Skip to main content

Unit information: Black Lives Matter: The African American Freedom Struggle (1945-Present) in 2019/20

Please note: Due to alternative arrangements for teaching and assessment in place from 18 March 2020 to mitigate against the restrictions in place due to COVID-19, information shown for 2019/20 may not always be accurate.

Please note: you are viewing unit and programme information for a past academic year. Please see the current academic year for up to date information.

Unit name Black Lives Matter: The African American Freedom Struggle (1945-Present)
Unit code HIST30095
Credit points 20
Level of study H/6
Teaching block(s) Teaching Block 1 (weeks 1 - 12)
Unit director Dr. Saima Nasar
Open unit status Not open




School/department Department of History (Historical Studies)
Faculty Faculty of Arts


This unit explores the history of the African American freedom struggle from 1945 to the present day. We will set out to examine the goals, strategies and history of the civil rights movement and assess its importance to contemporary African American experiences. The unit will cover the role of key figures, such as Martin Luther King Jr and Malcolm X, as well as key events and organisations, such as the SNCC, Black Power and Black Lives Matter. By the end of the course, students will be able to critically research and discuss key concepts in African-American history since 1945.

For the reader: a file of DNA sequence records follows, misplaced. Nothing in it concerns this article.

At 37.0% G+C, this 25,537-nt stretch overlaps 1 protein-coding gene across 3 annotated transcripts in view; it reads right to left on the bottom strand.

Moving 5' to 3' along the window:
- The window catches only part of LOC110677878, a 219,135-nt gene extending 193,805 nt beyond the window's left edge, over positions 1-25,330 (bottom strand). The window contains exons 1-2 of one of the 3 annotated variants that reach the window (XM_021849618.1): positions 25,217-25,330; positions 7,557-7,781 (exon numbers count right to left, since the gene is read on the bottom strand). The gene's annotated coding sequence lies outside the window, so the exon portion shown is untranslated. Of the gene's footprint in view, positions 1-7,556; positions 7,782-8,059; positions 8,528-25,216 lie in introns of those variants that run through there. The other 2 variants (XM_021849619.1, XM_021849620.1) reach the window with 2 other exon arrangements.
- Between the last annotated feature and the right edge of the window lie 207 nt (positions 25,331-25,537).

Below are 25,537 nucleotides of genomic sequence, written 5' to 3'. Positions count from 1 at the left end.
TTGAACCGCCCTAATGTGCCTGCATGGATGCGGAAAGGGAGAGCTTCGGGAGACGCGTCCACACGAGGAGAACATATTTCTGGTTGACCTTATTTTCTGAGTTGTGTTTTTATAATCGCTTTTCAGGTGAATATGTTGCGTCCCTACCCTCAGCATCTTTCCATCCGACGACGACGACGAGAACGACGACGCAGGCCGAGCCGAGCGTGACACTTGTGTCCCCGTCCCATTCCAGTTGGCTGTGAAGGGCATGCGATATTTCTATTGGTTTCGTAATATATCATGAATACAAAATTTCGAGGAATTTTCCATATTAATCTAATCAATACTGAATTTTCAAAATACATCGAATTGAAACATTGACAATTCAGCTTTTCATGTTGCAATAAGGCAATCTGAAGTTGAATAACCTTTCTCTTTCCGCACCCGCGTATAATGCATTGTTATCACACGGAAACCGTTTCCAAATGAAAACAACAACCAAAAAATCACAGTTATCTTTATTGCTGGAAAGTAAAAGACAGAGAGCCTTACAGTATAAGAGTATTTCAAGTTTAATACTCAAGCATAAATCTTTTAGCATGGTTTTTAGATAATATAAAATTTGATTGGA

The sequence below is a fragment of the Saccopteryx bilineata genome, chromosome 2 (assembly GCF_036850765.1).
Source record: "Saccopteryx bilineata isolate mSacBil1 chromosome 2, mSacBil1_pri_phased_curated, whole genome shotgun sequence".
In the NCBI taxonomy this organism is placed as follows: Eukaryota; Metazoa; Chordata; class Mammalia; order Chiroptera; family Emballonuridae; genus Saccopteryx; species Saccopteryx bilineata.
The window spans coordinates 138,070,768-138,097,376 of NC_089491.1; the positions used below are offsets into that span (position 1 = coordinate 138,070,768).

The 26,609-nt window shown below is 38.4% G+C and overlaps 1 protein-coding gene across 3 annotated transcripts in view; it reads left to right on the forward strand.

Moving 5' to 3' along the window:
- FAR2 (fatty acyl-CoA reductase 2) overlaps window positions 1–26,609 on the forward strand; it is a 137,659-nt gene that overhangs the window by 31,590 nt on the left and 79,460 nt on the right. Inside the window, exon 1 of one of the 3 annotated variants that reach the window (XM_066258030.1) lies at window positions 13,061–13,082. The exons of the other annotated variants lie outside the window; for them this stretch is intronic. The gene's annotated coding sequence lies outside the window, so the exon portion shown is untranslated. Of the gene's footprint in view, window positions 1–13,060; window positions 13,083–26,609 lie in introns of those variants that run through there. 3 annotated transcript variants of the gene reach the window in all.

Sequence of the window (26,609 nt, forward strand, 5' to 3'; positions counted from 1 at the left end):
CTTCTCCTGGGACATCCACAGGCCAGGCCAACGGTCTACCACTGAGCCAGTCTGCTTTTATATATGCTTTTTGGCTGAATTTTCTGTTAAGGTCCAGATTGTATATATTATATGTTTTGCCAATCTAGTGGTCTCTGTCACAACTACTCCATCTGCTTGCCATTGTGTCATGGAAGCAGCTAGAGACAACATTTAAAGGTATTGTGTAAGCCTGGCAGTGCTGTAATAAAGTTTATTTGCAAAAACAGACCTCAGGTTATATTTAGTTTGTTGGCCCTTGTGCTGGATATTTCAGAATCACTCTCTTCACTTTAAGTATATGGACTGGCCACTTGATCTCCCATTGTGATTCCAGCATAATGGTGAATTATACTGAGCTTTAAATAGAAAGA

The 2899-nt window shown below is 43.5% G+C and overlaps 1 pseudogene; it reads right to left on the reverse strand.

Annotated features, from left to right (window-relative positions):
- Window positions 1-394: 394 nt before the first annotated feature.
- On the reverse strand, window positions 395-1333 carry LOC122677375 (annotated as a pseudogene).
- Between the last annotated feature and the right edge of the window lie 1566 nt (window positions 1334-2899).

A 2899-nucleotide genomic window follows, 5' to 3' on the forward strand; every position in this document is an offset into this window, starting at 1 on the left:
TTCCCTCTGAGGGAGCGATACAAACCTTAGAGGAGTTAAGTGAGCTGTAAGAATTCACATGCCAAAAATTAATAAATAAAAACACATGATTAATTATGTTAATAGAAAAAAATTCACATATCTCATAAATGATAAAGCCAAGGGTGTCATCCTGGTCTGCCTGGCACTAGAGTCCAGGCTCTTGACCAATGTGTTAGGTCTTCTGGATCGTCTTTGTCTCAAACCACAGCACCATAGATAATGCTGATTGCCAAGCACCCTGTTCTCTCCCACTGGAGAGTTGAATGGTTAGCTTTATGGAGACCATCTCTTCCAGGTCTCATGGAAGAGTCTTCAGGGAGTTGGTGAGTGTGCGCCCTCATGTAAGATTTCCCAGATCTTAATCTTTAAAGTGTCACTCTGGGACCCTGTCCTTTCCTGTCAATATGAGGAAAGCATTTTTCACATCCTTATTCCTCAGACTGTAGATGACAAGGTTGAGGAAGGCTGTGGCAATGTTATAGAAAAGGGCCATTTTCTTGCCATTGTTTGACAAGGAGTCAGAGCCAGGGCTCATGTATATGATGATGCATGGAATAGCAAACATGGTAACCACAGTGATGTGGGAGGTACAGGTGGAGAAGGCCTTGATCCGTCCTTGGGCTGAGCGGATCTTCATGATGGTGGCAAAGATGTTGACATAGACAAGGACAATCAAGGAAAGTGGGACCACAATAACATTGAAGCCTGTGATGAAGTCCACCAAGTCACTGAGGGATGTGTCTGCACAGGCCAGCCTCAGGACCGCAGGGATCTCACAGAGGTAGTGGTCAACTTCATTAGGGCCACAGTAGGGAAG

Intended learning outcomes

Upon completion of the unit, successful students will be able to:

  1. Identify and analyse key themes and contexts in the modern African American freedom struggle.
  2. Discuss and evaluate the key historiographical debates that surround the topic
  3. Critically assess and interpret primary sources and select pertinent evidence in order to illustrate specific and more general historical points
  4. Present their research and judgements in written forms and styles appropriate to the discipline and to level H/6

Teaching details

1 x two-hour interactive lecture

1 x one-hour workshop

Assessment Details

One 3000-word summative essay (50%) [ILOs 1-4]

One two-hour exam (50%) [ILOs 1-4]

Reading and References

Howell Raines, My soul is rested: movement days in the Deep South remembered (1983)

Jacquelyn Dowd Hall, The Long Civil Rights Movement and the Political Uses of the Past (2005)

James T. Patterson, Brown v. Board of Education : a civil rights milestone and its troubled legacy (2001)

Leigh Raiford, Imprisoned in a luminous glare: photography and the african american freedom struggle (2011)

August Meier, John H. Bracey, Elliott M. Rudwick, Black protest in the sixties (1991)

Steven F. Lawson, Charles M. Payne, Debating the civil rights movement, 1945-1968 (2006)